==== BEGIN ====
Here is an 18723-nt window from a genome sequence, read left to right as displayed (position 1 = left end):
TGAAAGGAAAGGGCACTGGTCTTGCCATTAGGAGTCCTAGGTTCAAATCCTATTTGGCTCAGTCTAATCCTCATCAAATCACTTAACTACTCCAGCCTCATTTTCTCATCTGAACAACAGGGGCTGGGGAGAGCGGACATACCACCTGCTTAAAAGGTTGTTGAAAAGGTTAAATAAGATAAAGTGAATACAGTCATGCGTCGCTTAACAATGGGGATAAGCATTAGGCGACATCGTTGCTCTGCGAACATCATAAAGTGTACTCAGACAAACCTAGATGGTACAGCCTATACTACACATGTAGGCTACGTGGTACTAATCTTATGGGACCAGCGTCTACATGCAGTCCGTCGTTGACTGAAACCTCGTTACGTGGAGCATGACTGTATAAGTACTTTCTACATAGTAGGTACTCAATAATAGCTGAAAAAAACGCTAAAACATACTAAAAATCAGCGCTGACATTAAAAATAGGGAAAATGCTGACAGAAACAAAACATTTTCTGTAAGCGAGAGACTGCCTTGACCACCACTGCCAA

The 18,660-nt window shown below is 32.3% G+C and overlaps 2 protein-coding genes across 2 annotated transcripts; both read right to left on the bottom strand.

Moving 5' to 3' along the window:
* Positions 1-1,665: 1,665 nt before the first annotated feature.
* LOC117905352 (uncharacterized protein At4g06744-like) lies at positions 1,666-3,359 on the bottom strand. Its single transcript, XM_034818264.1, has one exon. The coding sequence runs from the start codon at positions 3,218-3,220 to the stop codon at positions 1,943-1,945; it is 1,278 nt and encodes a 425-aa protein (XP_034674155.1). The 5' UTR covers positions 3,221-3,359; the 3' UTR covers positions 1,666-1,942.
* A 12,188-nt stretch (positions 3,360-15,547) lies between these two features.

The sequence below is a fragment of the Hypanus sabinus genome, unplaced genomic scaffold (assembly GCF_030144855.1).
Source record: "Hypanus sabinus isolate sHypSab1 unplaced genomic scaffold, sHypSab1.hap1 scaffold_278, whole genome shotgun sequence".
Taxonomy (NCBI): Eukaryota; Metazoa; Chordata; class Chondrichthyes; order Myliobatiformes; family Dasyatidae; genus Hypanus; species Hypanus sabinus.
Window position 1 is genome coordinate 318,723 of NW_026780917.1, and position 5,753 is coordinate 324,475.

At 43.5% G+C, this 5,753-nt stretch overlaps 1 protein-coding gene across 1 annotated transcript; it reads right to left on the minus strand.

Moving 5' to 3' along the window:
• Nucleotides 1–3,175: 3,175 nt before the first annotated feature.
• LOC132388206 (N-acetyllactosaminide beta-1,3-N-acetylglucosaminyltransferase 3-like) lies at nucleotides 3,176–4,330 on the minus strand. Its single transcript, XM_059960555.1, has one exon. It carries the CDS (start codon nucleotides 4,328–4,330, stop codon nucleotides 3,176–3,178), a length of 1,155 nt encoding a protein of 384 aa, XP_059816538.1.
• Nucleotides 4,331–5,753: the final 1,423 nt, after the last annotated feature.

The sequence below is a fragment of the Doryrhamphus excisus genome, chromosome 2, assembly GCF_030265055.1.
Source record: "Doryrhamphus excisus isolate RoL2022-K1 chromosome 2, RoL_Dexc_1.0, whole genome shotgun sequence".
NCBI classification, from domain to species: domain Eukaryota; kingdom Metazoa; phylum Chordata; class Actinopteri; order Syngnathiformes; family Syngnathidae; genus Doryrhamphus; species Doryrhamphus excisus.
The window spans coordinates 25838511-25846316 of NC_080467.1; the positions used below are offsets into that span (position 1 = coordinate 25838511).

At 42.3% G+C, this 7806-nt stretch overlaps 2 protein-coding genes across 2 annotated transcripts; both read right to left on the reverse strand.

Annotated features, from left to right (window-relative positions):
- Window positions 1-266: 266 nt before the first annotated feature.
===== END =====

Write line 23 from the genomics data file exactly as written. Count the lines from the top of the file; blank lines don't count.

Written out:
- Window positions 1-266: 266 nt before the first annotated feature.